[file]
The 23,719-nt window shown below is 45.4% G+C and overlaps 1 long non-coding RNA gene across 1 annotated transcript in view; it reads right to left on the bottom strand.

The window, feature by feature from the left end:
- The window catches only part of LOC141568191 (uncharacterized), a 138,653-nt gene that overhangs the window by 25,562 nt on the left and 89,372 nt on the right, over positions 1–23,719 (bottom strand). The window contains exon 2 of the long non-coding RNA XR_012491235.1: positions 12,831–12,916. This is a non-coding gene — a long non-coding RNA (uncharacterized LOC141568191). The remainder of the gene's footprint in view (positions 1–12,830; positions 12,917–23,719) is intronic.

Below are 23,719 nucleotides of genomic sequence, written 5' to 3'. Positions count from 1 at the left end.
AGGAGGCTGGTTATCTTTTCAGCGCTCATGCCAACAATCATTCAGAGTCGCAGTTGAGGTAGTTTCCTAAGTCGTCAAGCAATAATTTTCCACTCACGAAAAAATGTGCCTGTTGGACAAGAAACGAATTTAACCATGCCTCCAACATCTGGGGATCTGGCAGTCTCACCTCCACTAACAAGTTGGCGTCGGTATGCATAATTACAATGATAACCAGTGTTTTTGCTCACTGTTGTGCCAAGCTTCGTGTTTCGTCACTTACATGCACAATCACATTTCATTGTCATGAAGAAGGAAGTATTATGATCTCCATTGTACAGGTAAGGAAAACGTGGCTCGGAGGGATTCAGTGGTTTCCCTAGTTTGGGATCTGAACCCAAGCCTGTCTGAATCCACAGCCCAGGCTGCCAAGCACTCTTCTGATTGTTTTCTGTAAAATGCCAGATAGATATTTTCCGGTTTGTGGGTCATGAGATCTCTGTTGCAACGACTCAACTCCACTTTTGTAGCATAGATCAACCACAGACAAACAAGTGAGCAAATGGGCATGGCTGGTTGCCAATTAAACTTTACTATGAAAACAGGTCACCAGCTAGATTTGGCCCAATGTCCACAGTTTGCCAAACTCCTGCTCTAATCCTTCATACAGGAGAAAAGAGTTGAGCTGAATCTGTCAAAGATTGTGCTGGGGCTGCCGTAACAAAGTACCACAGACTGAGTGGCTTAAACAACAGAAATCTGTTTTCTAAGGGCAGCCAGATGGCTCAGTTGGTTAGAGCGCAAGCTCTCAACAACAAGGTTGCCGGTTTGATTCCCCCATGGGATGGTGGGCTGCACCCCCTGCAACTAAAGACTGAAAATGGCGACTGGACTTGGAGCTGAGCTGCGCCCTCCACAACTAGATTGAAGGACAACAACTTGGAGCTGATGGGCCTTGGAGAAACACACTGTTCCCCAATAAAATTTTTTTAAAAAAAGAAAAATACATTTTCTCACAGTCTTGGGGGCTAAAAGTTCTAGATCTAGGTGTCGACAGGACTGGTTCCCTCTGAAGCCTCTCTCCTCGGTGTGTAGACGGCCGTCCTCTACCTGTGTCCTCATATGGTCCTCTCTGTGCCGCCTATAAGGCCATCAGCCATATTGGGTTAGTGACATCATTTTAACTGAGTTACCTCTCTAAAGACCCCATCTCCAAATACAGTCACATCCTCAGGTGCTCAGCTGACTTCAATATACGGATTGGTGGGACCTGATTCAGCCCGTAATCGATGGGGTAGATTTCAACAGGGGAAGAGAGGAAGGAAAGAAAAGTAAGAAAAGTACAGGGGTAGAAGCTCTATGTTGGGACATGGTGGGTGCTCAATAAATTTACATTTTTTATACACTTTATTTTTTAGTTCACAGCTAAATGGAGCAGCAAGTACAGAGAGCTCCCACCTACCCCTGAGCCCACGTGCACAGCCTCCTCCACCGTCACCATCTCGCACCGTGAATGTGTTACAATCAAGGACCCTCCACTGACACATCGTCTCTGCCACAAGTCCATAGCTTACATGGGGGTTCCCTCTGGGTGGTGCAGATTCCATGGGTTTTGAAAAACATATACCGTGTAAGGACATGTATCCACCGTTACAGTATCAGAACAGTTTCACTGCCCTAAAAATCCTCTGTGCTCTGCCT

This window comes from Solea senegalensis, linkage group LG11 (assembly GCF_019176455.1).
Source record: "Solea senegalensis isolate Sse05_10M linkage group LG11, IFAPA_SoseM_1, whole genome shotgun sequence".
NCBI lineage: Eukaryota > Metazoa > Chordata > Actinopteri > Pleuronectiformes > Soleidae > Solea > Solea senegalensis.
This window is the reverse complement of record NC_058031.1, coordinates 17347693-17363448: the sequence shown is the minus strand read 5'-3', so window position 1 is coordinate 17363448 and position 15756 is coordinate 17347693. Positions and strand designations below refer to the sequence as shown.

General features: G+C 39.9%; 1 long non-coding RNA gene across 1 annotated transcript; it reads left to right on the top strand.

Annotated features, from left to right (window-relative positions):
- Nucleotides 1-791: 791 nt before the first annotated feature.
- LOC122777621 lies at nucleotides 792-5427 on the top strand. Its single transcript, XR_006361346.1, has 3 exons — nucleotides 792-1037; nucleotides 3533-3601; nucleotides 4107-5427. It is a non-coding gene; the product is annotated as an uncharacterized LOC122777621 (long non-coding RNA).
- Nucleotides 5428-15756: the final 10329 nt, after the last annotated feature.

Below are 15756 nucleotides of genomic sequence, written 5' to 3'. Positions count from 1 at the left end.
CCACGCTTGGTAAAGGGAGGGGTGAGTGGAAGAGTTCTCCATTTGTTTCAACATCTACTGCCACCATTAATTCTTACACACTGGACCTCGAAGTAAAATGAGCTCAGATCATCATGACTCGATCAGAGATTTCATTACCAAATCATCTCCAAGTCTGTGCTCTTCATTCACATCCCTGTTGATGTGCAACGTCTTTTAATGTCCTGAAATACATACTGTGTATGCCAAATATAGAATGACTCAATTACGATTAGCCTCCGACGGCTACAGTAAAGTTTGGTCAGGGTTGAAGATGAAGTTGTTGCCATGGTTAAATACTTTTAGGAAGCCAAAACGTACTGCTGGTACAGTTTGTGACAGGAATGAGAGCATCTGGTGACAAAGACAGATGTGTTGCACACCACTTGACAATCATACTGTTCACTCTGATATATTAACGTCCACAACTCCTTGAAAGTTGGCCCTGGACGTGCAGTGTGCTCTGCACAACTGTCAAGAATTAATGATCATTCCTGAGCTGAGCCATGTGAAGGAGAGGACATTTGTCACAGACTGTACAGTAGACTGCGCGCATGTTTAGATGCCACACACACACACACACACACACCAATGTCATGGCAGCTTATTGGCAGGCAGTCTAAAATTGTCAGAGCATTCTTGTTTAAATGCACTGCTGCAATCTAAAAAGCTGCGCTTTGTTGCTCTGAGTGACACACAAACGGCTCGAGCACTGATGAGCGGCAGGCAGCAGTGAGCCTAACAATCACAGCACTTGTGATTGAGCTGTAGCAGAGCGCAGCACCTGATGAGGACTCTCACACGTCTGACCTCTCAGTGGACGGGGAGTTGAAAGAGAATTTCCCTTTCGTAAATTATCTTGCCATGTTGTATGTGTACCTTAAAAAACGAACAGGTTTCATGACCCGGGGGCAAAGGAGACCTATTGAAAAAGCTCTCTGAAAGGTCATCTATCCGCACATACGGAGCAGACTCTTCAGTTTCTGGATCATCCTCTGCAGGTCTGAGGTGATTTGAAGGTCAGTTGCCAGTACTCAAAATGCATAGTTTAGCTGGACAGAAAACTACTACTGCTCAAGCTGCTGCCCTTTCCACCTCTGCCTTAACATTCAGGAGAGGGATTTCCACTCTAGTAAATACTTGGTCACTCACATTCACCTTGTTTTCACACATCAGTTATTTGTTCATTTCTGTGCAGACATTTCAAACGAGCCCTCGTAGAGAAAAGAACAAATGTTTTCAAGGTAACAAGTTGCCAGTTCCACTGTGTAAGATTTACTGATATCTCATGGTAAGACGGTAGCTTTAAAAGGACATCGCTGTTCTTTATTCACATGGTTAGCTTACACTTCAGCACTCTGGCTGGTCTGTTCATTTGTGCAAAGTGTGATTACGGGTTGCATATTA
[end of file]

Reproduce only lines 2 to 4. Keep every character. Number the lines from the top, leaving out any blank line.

The window, feature by feature from the left end:
- The window catches only part of LOC141568191 (uncharacterized), a 138,653-nt gene that overhangs the window by 25,562 nt on the left and 89,372 nt on the right, over positions 1–23,719 (bottom strand). The window contains exon 2 of the long non-coding RNA XR_012491235.1: positions 12,831–12,916. This is a non-coding gene — a long non-coding RNA (uncharacterized LOC141568191). The remainder of the gene's footprint in view (positions 1–12,830; positions 12,917–23,719) is intronic.

Below are 23,719 nucleotides of genomic sequence, written 5' to 3'. Positions count from 1 at the left end.